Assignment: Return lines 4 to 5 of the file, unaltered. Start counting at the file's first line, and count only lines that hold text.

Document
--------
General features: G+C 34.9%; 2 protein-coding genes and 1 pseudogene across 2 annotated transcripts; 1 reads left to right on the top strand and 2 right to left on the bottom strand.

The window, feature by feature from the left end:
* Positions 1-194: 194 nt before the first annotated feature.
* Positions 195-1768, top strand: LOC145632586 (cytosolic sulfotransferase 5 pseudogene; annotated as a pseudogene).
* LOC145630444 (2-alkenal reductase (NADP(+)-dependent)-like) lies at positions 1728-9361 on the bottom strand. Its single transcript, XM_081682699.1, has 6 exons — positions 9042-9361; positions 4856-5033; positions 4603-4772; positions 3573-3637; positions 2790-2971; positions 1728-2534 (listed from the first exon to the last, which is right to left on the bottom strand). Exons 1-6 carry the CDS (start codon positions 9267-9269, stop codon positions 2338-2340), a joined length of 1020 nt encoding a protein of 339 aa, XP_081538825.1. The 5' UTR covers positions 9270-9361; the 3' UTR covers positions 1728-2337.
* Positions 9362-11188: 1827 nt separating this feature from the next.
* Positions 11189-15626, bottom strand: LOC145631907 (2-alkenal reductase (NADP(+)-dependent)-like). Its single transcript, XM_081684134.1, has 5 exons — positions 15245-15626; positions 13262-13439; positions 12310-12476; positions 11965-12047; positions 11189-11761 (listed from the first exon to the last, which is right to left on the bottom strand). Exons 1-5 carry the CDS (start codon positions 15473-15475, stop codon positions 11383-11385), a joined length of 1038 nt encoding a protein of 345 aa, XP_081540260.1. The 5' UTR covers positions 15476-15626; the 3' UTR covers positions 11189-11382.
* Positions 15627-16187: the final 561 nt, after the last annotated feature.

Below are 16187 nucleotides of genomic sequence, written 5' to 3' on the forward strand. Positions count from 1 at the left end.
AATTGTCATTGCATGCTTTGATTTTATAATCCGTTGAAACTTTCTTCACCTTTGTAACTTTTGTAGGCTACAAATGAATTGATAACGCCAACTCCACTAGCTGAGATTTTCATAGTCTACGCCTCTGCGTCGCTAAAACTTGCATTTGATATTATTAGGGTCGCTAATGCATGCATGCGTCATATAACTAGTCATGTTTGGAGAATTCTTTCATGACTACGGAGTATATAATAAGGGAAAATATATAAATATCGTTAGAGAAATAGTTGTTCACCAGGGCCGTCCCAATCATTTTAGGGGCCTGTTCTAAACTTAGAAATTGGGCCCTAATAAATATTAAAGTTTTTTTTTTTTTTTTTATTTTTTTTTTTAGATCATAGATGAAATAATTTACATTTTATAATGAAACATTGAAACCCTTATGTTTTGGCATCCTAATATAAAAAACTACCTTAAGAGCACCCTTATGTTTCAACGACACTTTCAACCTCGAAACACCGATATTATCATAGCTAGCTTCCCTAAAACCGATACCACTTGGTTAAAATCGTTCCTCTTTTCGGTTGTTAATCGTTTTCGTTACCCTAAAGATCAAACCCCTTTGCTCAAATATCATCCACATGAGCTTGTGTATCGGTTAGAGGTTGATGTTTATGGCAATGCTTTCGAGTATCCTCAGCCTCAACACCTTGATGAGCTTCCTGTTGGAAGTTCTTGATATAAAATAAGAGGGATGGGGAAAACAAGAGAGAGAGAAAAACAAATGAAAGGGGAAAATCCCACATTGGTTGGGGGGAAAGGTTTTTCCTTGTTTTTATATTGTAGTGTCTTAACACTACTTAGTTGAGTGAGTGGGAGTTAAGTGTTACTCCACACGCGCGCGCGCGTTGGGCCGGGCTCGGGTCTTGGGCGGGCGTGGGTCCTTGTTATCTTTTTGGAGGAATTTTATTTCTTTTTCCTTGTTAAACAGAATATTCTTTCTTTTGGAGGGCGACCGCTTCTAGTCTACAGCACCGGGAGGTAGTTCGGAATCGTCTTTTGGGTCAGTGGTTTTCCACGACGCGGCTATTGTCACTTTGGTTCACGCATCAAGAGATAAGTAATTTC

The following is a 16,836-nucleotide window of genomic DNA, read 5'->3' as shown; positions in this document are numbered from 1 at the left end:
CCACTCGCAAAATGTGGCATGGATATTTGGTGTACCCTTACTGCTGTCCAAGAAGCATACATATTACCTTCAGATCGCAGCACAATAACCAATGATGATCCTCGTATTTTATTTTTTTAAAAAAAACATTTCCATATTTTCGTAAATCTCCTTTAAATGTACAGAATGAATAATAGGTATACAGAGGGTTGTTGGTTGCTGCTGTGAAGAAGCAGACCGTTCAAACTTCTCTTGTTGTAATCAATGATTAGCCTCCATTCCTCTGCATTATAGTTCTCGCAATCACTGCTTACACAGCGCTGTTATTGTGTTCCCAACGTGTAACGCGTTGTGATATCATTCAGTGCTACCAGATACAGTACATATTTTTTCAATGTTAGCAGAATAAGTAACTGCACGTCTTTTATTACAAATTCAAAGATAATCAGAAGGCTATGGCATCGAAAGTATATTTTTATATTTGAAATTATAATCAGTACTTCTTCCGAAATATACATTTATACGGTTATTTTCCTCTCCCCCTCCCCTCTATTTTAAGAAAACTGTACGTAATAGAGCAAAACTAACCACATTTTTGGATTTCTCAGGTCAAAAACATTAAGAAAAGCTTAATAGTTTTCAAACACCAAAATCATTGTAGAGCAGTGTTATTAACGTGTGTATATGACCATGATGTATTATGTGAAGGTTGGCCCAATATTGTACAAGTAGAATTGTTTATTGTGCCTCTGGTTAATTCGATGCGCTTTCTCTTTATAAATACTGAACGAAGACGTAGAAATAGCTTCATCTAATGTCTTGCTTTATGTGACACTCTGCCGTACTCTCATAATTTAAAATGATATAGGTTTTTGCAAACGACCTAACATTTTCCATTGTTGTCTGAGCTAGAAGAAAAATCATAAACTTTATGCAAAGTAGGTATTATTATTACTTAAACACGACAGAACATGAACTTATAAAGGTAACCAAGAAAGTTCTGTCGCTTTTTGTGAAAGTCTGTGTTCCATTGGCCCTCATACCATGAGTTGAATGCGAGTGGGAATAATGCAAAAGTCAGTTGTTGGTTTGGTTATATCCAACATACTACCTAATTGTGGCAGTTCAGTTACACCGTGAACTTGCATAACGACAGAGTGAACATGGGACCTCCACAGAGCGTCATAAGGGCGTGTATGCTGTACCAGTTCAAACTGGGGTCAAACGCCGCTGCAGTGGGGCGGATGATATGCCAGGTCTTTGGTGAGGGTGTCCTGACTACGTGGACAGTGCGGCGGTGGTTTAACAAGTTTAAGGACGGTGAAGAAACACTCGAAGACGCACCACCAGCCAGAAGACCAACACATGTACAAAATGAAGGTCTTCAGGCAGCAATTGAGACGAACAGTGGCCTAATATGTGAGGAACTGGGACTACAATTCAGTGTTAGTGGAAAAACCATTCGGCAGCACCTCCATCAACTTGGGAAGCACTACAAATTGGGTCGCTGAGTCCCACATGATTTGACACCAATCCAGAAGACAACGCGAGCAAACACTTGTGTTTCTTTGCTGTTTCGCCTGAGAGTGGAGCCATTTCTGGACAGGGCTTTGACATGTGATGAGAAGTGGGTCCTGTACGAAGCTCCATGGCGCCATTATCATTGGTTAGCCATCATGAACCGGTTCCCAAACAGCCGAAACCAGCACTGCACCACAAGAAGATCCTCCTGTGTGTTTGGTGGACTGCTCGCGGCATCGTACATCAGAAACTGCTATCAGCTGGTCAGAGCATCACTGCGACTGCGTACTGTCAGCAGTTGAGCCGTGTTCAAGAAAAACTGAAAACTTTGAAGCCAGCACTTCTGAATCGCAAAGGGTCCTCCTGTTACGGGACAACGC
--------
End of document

* Positions 195-1768, top strand: LOC145632586 (cytosolic sulfotransferase 5 pseudogene; annotated as a pseudogene).
* LOC145630444 (2-alkenal reductase (NADP(+)-dependent)-like) lies at positions 1728-9361 on the bottom strand. Its single transcript, XM_081682699.1, has 6 exons — positions 9042-9361; positions 4856-5033; positions 4603-4772; positions 3573-3637; positions 2790-2971; positions 1728-2534 (listed from the first exon to the last, which is right to left on the bottom strand). Exons 1-6 carry the CDS (start codon positions 9267-9269, stop codon positions 2338-2340), a joined length of 1020 nt encoding a protein of 339 aa, XP_081538825.1. The 5' UTR covers positions 9270-9361; the 3' UTR covers positions 1728-2337.